Kris Kobach, Charlie Janssen
Kansas attorney Kris Kobach, left,who filed a lawsuit challenging a Nebraska law that allows some children of illegal immigrants to be eligible for in-state tuition at state colleges, and State Sen. Charlie Janssen of Fremont, right, listen to testimony during a hearing to the Legislature's Education Committee, Monday, Feb. 1, 2010. An attempt to repeal a law granting in-state tuition to some illegal immigrants in Nebraska is in jeopardy and may not be debated by the full Legislature this year. (AP) Nati Harnik

Kris Kobach says he was impelled by respect for "the rule of law" when he stepped across the border from Kansas to file an immigrant tuition lawsuit in Nebraska.

The lawsuit challenging Nebraska's law granting resident college tuition rates to resident children of illegal immigrants is not politically motivated, Kobach says.

Not connected to his 2010 candidacy for secretary of state in Kansas.

"It's not part of any campaign," Kobach says. "It is who I am."

Some critics have suggested that Kobach has been riding the volatile issue of illegal immigration for political gain.

Former state Sen. DiAnna Schimek of Lincoln, chief sponsor of the 2006 Nebraska law, says she won't make that charge.

"But I do think it's very strange that he's going around to different states filing these lawsuits," she says.

"That does tend to raise suspicions about his motives."

Kobach, who was chief adviser on immigration law and border security to former U.S. Attorney General John Ashcroft in 2001-2003, lost a bid for a Kansas seat in the U.S. House of Representatives in 2004.

In 2007-2009, he was chairman of the Kansas Republican Party.

"The rule of law needs to be enforced everywhere in the United States," Kobach says in a telephone interview.

"It's very important that states comply with federal law."

The Nebraska law is a clear violation of federal statutes, Kobach maintains.

"Part of the task of unraveling the knot of illegal immigration is making sure states follow federal law," he says.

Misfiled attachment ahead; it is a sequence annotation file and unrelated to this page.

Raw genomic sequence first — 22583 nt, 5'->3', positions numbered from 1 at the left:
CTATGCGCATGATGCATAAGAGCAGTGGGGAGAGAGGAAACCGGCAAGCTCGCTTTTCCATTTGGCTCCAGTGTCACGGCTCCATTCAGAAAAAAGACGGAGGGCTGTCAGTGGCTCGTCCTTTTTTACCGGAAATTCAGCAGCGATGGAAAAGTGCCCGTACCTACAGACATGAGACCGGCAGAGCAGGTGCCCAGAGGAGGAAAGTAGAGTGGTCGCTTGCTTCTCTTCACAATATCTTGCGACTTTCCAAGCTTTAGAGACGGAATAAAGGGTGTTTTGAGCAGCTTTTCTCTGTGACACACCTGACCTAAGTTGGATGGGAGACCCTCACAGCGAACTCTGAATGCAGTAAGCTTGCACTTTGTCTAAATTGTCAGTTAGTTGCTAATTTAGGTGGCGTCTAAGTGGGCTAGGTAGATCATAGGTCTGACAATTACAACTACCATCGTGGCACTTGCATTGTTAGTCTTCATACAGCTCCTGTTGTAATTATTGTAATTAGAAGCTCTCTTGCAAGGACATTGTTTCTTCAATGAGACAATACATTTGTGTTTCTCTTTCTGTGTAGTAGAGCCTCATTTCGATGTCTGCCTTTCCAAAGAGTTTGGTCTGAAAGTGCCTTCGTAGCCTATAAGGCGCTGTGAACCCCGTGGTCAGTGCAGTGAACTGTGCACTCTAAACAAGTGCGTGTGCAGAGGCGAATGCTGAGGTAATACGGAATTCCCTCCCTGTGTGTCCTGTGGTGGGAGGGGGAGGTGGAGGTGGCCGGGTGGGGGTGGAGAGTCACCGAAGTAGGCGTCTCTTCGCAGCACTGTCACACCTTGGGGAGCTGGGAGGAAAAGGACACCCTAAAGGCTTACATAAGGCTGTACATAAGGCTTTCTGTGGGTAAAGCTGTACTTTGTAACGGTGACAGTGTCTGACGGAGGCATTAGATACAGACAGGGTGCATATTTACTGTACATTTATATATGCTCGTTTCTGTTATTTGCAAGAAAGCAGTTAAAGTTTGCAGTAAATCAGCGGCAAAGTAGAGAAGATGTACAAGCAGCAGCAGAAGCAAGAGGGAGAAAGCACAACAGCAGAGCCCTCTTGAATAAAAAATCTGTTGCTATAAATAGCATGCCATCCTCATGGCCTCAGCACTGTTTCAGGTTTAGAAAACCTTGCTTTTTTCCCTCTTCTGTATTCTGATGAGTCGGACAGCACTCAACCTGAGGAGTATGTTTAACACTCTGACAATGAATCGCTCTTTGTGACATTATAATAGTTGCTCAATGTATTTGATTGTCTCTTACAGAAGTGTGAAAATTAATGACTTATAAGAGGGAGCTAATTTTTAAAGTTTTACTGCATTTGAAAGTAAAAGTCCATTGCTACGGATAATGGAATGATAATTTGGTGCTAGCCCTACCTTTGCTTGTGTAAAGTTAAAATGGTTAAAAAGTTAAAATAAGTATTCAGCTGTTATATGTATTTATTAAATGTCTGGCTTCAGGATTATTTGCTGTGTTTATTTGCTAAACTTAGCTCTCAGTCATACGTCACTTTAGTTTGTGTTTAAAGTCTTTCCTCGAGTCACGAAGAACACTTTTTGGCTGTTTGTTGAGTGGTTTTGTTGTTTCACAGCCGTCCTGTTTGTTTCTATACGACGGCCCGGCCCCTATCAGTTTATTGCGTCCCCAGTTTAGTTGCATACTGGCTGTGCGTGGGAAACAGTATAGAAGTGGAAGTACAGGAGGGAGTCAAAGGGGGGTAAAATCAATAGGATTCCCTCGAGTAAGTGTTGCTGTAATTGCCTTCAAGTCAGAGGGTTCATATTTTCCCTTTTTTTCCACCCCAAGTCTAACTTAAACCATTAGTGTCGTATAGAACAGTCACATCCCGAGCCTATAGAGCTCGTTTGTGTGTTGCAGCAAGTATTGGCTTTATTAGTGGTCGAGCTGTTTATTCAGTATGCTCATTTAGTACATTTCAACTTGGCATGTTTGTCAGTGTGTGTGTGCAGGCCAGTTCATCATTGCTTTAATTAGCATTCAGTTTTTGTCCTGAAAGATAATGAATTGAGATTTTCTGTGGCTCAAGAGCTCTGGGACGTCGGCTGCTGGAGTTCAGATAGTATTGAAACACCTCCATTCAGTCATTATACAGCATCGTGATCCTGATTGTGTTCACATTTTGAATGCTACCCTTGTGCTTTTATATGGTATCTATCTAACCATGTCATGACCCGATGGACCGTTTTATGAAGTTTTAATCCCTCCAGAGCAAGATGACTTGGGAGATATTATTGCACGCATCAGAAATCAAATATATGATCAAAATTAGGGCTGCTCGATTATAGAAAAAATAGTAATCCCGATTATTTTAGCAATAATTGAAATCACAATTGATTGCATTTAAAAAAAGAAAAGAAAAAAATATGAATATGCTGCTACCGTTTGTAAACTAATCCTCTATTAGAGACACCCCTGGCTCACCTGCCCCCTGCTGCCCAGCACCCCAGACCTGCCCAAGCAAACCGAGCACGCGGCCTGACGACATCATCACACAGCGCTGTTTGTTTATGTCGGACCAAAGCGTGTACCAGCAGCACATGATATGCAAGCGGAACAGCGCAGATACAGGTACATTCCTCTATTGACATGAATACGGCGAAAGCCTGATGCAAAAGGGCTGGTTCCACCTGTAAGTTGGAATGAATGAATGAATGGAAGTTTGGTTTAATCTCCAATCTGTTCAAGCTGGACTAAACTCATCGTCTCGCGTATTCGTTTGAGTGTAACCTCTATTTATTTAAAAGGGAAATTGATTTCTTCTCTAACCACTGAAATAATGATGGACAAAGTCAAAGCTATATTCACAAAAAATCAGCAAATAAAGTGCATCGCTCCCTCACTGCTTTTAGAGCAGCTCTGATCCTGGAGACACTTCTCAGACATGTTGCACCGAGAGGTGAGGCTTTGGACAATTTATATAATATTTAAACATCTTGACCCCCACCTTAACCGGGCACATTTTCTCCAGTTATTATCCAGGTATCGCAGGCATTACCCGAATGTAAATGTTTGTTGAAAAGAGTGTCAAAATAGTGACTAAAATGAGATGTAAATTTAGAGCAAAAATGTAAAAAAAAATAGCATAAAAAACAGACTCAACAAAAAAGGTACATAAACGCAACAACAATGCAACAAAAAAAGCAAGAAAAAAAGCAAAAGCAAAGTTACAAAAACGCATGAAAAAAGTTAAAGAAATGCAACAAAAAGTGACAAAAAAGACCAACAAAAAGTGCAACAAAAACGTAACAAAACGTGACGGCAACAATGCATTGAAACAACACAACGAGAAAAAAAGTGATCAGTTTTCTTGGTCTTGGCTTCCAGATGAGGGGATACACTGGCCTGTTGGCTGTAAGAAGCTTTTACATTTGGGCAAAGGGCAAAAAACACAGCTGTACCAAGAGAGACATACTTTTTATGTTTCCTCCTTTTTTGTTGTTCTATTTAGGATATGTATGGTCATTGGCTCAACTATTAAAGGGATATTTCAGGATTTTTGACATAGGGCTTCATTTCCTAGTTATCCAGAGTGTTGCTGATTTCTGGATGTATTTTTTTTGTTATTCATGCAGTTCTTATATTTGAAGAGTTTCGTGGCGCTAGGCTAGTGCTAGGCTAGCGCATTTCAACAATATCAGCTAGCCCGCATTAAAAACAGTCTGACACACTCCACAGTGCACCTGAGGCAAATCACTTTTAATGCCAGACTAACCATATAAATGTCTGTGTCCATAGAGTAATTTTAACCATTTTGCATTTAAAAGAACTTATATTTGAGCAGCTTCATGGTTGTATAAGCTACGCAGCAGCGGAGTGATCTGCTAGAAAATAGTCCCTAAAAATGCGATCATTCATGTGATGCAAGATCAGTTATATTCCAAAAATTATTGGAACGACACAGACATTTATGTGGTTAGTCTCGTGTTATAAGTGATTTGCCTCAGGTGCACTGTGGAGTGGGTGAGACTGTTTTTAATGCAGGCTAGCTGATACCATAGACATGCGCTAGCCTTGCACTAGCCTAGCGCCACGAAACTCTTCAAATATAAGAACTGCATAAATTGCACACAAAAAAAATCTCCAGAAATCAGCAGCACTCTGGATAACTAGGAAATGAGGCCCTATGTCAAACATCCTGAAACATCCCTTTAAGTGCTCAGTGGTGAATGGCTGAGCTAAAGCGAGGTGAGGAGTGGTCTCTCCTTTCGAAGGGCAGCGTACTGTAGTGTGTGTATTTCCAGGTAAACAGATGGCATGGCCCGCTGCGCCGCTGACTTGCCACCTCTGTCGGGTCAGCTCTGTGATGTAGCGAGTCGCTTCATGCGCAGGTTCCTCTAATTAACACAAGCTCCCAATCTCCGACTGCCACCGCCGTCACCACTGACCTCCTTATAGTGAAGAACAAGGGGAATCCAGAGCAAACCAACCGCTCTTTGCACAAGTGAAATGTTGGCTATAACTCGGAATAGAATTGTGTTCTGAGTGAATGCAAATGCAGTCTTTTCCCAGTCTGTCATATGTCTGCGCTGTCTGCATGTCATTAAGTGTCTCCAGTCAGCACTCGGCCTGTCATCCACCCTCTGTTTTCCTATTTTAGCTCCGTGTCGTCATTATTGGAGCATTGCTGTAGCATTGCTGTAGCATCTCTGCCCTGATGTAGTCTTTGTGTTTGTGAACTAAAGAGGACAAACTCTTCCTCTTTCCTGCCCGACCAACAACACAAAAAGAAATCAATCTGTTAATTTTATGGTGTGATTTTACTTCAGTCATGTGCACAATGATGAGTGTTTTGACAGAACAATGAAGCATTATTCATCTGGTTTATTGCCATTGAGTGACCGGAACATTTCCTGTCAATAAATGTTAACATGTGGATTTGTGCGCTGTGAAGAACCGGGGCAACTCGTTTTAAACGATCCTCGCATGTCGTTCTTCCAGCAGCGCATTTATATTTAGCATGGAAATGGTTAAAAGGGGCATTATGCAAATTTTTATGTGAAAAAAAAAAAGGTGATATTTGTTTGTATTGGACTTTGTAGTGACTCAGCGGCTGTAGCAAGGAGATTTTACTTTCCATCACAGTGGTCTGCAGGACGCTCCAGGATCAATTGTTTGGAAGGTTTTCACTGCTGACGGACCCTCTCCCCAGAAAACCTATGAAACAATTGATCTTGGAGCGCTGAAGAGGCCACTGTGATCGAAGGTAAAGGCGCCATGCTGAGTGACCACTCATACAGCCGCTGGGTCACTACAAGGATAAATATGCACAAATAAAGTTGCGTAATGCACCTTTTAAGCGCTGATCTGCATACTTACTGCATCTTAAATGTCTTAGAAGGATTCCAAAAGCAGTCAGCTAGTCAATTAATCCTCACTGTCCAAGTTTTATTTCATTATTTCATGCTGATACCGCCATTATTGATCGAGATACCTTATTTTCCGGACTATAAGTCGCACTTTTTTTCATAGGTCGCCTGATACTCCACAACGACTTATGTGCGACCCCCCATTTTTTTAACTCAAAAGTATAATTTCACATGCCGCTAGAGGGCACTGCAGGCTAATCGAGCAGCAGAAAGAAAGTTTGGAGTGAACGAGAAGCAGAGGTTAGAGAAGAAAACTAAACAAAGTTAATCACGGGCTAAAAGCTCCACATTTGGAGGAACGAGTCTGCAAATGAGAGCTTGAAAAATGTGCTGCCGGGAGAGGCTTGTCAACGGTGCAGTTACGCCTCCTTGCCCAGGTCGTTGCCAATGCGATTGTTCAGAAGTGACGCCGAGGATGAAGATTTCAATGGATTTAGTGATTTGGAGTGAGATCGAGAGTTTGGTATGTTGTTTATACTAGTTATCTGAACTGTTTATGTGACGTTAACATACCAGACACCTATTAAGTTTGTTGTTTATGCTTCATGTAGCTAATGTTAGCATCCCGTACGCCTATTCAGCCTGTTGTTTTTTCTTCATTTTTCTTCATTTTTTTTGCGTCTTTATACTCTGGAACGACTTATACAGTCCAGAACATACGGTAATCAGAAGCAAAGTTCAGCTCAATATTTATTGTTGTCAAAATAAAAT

Last month, Kobach filed suit in Fairbury challenging the Nebraska law enacted over Gov. Dave Heineman's veto.

State Sen. Charlie Janssen of Fremont has introduced legislation this year to repeal the statute. Fourteen senators joined him as co-sponsors.

Kobach, who came to Lincoln to testify in favor of Janssen's bill, filed his suit in Jefferson County Court.

Four of the six Nebraska taxpayer plaintiffs are Kobach's relatives.

His lawsuit argues that the Nebraska law violates federal law barring a state from providing "any postsecondary education benefit" to illegal immigrants that is not also available to U.S. citizens.

Schimek says supporters "don't believe the in-state tuition provision is a benefit because these students do not receive any payments from the state."

In any event, the same resident tuition fee is available to U.S. citizens who move to Nebraska, graduate from a Nebraska high school and live here at least three years, Schimek says.

In addition to those requirements in the immigrant resident tuition law, the statute requires illegal immigrant students to sign an affidavit pledging to pursue legal status.

The law is "very defensible," Schimek says. "We believe it is legal."

Fewer than 50 immigrant students currently receive resident tuition benefits in Nebraska colleges.

Kobach says the Nebraska law matches a California law that was thrown out by the California Court of Appeals.

"The Nebraska statute is a virtual copy of the California law," he says.

"The California case is a very important warning to the Nebraska Legislature."

Kobach argued the California case, which now is pending before the California Supreme Court.

Earlier, Kobach lost a similar case in Kansas.

But, he says, that argument "never got to the merits" because the case was thrown out by a federal court ruling that the student plaintiffs did not have standing in the court.

Kobach, a professor at the University of Missouri-Kansas City School of Law, has been an active political figure in Kansas.

Federal and state election officials recently have been probing record-keeping deficiencies at the Kansas Republican Party during one year of Kobach's chairmanship, but the audits have not resulted in any allegations of mishandling of funds.

"We were not playing according to the rules when we should have," party treasurer Steve Fitzgerald told a GOP state committee meeting in Topeka last month, according to the Lawrence Journal-World.

The New York Times has described Kobach as "a conservative law professor (who) is on a dogged campaign to fight illegal immigration at the local level."

This isn't his first foray into Nebraska.

Last year, Kobach represented Fremont citizens seeking a ban on renting to, or hiring, illegal immigrants within the city limits.

"I litigate in both Kansas and Nebraska," he says.

"Reasonable people can disagree about immigration law," Kobach suggests.

"But the Nebraska law is an incentive for illegal immigrants to remain unlawfully in the state.

"It's a direct subsidy for breaking federal law."

Reach Don Walton at 473-7248 or at


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